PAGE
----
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9

I'll take a slightly different stance here - having a vehicle stand for a year or a little longer than that isn't that long, so I'd try to get it running first before I start changing out parts. Here's what I'd do: Drain the carbs if it's not FI. Chances are that the fuel has evaporated and left some residue. If you didn't drain the carbs it might be ...


8

On a car with fuel injection there can be two fuel pumps, one high-pressure and one low-pressure. The low-pressure pump moves the gas from the tank up to the high pressure pump. The high pressure pump then raises the pressure to a level that will be useful to the injectors. The two PIDs reflect those two different systems. PID Description Min ...


8

I recommend to everyone I know to run your generator or other small equipment dry before storage. The main purpose of this is to get all of the ethanol based fuel out of carburetor and fuel bowl. Ethanol has a propensity of gumming things up and can leave a lot of varnish over time. This tends to plug orifices needed for proper fuel metering while running, ...


7

To expand on xpda's answer, and genericise it for any engine that has been standing for some time: Drain and replace the fuel - modern unleaded goes off after a couple of months so won't be any good if it has been standing for longer than that. Replace/clean the fuel filter. Drain and refill the oil. If it has been standing for a long time it would be ...


7

I'll preface this with the caveat that I haven't replaced the fuel filter on this specific vehicle before, and my advice is based on experience with other cars. I do think it's good advice regardless. I agree that you should not crimp the lines, but I strongly disagree that you should just disconnect it without depressurizing the lines. Remove the fuse for ...


6

Those are metric screw dimensions. M10 means a 10 millimeter outer diameter for the bolt or whatever piece it is; M12 means 12 millimeters. The part after the 'x' is the pitch -- how many threads there are per some unit of length. To figure out which you have, you can measure the existing part with calipers and a thread gauge. You might also try calling ...


5

Hyundai/Kia are known for having issues with their EVAP control systems. I owned a 2007 Hyundai Tiburon and the EVAP solenoid was malfunctioning. It made a pretty strong fuel smell because of the leak it caused. Cold weather can cause some of the rubber hose and emissions tubing to harden and crack under stress. Another thing to keep in mind is that when ...


5

I fixed a 1998 Ford Contour that wouldn't start after sitting for a while in cold weather. The problem was a corroded ground connector in the wiring at the fuel pump. A couple years later, it was left sitting again, and sure enough, it wouldn't start. Same problem, same fix. It can happen, though I'm not sure I would have believed it if I hadn't seen it ...


5

Pinhole leaks in the low-pressure lines from the tank to the pump can cause this - the pump sucks in air through the hole instead of fuel from the tank. Check the condition of all the fuel lines, and the connections between rubber flexis and solid lines. Check any seals on the filter for the same reason.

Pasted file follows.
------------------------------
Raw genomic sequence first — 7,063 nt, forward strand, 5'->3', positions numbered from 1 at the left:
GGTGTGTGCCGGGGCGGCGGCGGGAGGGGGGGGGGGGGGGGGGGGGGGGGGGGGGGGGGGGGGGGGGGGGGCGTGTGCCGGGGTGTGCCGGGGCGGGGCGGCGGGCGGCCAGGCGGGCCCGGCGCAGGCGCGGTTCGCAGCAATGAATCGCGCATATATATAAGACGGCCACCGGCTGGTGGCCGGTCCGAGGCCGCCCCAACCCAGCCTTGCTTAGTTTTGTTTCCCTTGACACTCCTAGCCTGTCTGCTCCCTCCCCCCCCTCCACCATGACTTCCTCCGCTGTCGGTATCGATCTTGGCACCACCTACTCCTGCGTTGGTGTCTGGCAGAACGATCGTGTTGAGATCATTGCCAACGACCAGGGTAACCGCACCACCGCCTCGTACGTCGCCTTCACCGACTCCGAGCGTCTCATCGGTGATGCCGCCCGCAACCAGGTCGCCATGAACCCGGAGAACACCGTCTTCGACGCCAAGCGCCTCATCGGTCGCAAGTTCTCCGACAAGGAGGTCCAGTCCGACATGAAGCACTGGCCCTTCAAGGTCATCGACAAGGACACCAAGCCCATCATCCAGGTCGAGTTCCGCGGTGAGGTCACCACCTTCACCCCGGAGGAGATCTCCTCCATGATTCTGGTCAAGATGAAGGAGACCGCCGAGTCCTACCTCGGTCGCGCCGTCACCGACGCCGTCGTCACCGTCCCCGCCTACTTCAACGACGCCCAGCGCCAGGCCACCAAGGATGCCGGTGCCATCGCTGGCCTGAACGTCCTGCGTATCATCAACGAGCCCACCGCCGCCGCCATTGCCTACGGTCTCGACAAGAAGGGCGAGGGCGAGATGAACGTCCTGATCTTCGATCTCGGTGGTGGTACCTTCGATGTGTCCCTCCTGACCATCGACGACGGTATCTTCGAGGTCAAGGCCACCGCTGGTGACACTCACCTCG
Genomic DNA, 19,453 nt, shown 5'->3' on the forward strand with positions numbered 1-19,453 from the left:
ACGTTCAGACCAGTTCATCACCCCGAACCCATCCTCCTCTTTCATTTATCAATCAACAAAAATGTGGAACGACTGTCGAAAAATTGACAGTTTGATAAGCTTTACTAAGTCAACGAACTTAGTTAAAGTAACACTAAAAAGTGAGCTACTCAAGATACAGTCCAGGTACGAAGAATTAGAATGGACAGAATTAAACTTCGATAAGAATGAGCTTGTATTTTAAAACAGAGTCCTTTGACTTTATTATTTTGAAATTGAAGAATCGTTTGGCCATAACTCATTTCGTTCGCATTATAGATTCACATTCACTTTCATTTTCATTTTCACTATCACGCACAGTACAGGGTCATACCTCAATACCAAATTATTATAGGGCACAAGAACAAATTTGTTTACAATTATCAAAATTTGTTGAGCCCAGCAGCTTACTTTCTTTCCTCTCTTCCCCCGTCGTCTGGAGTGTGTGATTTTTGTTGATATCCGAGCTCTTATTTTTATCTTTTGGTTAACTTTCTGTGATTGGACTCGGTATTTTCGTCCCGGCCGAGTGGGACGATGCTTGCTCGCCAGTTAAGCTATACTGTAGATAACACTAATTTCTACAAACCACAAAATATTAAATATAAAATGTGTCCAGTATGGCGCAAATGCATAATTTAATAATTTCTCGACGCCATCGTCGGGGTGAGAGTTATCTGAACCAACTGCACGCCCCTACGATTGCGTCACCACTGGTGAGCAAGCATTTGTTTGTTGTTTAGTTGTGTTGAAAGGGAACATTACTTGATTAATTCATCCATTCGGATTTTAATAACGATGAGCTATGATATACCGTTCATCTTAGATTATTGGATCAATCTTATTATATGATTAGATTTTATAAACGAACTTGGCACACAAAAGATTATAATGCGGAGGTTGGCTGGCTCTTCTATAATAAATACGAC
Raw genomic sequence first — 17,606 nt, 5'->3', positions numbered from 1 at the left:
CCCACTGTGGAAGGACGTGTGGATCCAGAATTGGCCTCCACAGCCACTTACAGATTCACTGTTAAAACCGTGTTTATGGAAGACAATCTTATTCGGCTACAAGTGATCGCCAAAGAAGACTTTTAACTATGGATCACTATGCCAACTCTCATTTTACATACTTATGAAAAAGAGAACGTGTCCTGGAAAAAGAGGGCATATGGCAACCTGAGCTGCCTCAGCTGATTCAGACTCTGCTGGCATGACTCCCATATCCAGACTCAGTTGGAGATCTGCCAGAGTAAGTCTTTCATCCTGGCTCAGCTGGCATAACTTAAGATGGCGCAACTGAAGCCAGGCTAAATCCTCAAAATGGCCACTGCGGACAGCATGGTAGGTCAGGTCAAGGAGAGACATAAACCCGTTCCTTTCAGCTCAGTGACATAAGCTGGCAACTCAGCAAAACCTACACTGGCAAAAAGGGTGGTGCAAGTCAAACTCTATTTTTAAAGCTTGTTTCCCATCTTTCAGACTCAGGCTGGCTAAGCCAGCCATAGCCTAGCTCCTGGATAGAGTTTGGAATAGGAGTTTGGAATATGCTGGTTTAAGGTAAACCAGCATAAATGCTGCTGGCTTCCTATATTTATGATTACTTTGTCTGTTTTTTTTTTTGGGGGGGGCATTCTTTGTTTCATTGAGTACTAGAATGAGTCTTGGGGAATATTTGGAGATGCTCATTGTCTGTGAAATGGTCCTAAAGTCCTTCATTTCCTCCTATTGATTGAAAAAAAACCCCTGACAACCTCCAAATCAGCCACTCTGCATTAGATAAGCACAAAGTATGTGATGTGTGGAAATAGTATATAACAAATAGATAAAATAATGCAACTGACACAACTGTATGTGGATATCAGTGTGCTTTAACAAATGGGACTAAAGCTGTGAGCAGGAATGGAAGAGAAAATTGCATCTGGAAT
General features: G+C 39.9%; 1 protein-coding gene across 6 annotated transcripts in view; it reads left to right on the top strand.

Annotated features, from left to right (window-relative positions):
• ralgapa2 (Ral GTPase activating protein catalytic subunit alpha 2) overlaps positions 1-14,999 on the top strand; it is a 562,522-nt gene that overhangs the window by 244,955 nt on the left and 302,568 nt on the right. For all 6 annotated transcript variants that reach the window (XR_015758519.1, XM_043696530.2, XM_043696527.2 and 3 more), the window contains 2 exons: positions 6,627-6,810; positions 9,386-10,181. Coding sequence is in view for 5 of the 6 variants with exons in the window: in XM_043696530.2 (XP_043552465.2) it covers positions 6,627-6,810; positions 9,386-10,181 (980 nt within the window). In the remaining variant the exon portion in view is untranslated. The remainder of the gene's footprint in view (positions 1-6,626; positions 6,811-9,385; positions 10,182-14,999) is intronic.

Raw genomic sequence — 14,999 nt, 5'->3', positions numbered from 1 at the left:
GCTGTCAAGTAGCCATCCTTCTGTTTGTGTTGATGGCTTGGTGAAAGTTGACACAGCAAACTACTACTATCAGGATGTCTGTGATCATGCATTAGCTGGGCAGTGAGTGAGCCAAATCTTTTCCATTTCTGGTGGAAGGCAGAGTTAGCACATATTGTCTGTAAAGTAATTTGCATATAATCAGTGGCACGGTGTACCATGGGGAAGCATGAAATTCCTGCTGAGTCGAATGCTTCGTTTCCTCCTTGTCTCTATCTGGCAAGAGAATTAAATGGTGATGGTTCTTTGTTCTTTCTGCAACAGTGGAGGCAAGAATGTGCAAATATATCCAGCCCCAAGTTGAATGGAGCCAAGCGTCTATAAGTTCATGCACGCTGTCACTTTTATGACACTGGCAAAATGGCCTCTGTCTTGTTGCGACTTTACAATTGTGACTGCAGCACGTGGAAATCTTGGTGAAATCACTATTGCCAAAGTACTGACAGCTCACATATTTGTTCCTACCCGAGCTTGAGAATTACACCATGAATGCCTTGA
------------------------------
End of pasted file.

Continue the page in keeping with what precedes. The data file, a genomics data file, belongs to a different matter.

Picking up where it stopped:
4

If there were contaminants in the gas, it could gum up the carb, so it might be worthwhile to drain the gas and refill with new gas. At a minimum, drain a little gas from the lowest point you can find in the fuel system. Check the battery and make sure it is charged. Check the fluids, brakes, lights, tire pressure, and oil level.


4

The fuel pump combined with the fuel pressure regulator should take care of any air in the lines. If you don't like the idea of cranking the car continuously until it starts (it would take 3 cycles or so), then turn the key into the "on" position without cranking it. This causes the fuel pump to run, because it primes the fuel system in anticipation of ...


4

By the time you need a fuel filter change it is time to replace the hoses also. Simply cut the hose off the fuel line and replace it using new clamps. When you get you filter ask the person at the counter for a foot of high pressure fuel hose. There was a time when they actually included the hose section and clamps in the box with the filter.


4

"Why can't people just upgrade fuel pumps and increase fuel line (pipe?) pressures to force fuel to flow in to the engine when the intake valves are open instead?" This is the job of the fuel injector/ECU. It is timed specifically so the proper amount of fuel is injected at the correct time. The ECU is tuned for a specific fuel pressure and can typically ...


4

My theory is you have a stuck float in your carburetor. This is causing the fuel bowl not to fill completely. When you go around the corner, the main jets are without fuel (sucking air) and this kills engine power. Getting the carb rebuilt (or at least looked at) will probably solve the issue. You may also try using a plastic handled screwdriver and using ...


3

In multi port fuel injection the injectors are located near the Intake valve. In central port fuel injection there is a single injector with multiple valves that route to their respective cylinders. Think the 90's Chevy Blazer with the 4.3l Vortec. There is also throttle body fuel injection in which a single injector is located at the throttle plate. As ...